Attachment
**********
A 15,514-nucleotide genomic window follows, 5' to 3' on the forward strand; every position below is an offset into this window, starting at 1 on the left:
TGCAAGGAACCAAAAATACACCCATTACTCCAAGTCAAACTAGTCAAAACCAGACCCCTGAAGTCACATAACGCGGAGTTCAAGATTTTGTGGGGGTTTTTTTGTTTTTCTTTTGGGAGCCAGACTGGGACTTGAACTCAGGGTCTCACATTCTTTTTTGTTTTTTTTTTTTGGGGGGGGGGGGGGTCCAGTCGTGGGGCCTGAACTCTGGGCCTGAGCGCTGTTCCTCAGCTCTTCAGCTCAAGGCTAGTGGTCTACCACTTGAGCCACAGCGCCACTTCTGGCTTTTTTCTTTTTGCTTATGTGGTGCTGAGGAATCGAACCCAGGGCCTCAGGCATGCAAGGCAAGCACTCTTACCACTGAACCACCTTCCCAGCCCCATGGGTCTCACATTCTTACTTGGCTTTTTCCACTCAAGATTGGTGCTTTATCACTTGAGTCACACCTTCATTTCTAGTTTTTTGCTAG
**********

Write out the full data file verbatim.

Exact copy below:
A 15,514-nucleotide genomic window follows, 5' to 3' on the forward strand; every position below is an offset into this window, starting at 1 on the left:
TGCAAGGAACCAAAAATACACCCATTACTCCAAGTCAAACTAGTCAAAACCAGACCCCTGAAGTCACATAACGCGGAGTTCAAGATTTTGTGGGGGTTTTTTTGTTTTTCTTTTGGGAGCCAGACTGGGACTTGAACTCAGGGTCTCACATTCTTTTTTGTTTTTTTTTTTTGGGGGGGGGGGGGGTCCAGTCGTGGGGCCTGAACTCTGGGCCTGAGCGCTGTTCCTCAGCTCTTCAGCTCAAGGCTAGTGGTCTACCACTTGAGCCACAGCGCCACTTCTGGCTTTTTTCTTTTTGCTTATGTGGTGCTGAGGAATCGAACCCAGGGCCTCAGGCATGCAAGGCAAGCACTCTTACCACTGAACCACCTTCCCAGCCCCATGGGTCTCACATTCTTACTTGGCTTTTTCCACTCAAGATTGGTGCTTTATCACTTGAGTCACACCTTCATTTCTAGTTTTTTGCTAG